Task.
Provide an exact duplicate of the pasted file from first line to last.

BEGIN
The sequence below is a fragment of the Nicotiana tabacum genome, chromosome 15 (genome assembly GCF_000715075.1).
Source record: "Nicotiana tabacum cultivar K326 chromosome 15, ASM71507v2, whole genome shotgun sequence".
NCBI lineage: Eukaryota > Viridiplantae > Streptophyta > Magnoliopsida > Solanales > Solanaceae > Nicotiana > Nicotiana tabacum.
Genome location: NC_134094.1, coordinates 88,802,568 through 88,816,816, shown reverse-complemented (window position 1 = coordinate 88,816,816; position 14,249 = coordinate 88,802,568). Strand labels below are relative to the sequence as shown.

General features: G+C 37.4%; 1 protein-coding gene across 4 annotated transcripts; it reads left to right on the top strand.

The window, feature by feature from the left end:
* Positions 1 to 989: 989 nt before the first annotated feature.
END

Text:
The sequence below is a fragment of the Nicotiana tabacum genome, chromosome 15 (genome assembly GCF_000715075.1).
Source record: "Nicotiana tabacum cultivar K326 chromosome 15, ASM71507v2, whole genome shotgun sequence".
NCBI lineage: Eukaryota > Viridiplantae > Streptophyta > Magnoliopsida > Solanales > Solanaceae > Nicotiana > Nicotiana tabacum.
Genome location: NC_134094.1, coordinates 88,802,568 through 88,816,816, shown reverse-complemented (window position 1 = coordinate 88,816,816; position 14,249 = coordinate 88,802,568). Strand labels below are relative to the sequence as shown.

General features: G+C 37.4%; 1 protein-coding gene across 4 annotated transcripts; it reads left to right on the top strand.

The window, feature by feature from the left end:
* Positions 1 to 989: 989 nt before the first annotated feature.